Data stolen from Florida sheriff’s office leaked by LockBit ransomware group
The LockBit ransomware group has leaked data it stole from Washington County Sheriff’s Office in northeastern Florida.
The Record did not view the stolen data but cybersecurity experts said it included warrants and information on employees. Washington County has more than 25,000 residents and is about 45 minutes away from Panama City, Florida.
A spokesperson for the sheriff’s office confirmed that they were hit with ransomware and said it “recovered” from the incident about two weeks ago.
“We believe the attack originated in Russia. We aren’t absolutely sure but we believe it to be,” Sheriff Kevin Crews said. “We are grateful our communication lines never went down. We never lost our phone lines and were able to continue to serve our community in that arena.”
The department’s app was offline from February 21 until early March due to the attack, which took down their finance system and jail networks. They hired a private IT company to help with the recovery effort.
A post on LockBit's extortion site
When the attack was first announced, Crews told a local news outlet that they would not be paying any ransom. Florida laws also prohibit government organizations from paying ransoms connected to ransomware attacks.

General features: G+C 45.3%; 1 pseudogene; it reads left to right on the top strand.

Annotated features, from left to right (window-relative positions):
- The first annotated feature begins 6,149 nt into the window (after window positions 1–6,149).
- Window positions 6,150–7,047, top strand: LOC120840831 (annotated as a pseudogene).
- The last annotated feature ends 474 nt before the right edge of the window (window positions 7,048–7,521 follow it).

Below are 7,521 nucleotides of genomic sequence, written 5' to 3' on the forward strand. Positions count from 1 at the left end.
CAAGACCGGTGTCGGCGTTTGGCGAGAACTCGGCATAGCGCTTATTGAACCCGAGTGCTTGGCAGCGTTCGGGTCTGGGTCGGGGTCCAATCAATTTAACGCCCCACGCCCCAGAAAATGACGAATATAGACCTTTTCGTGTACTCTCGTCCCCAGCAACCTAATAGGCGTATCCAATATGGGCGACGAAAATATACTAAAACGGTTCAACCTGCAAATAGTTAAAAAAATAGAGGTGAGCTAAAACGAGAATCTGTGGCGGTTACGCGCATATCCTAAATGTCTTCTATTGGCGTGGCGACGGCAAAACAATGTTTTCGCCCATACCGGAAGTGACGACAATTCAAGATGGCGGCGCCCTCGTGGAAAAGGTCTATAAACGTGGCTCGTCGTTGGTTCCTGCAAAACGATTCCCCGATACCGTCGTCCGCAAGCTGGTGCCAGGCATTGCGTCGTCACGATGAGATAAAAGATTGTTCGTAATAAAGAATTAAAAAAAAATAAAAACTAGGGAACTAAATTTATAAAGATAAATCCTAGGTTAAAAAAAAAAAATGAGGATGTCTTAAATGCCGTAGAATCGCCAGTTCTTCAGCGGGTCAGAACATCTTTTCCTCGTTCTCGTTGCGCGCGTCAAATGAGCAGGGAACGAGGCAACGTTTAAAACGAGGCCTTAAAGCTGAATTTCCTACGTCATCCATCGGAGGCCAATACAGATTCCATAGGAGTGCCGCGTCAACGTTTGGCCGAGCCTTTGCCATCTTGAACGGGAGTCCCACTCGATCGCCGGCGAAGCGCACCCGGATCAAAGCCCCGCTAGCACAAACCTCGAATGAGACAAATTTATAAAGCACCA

The LockBit ransomware group took credit for the attack on February 27 and threatened to leak the data by March 20. The group removed the sheriff’s office briefly before reposting it on Tuesday, leaking all of the data the group stole.
Cybersecurity experts at Databreaches.net filed a public records request with Washington County Sheriff’s Office to confirm that a ransom was not paid, but the department responded that there was “no written or electronic correspondence” related to the discussion around whether a ransom would be paid.
The sheriff’s office would only say that it spent less than $20,000 on IT and database recovery services.
LockBit continues to be the most prolific ransomware group currently operating, accounting for more than half of all ransomware attacks in February tracked by experts at NCC Group.
LockBit was tied to 129 ransomware attacks in February – a 150% spike in the group’s activity compared to January.
“Looking at the most prevalent threat actors, Lockbit 3.0 looks set to carry on where it left off in 2022, and is already leading the way as 2023’s most prevalent threat actor by some margin,” said Matt Hull, global head of threat intelligence at NCC Group.
Jonathan Greig is a Breaking News Reporter at Recorded Future News. Jonathan has worked across the globe as a journalist since 2014. Before moving back to New York City, he worked for news outlets in South Africa, Jordan and Cambodia. He previously covered cybersecurity at ZDNet and TechRepublic.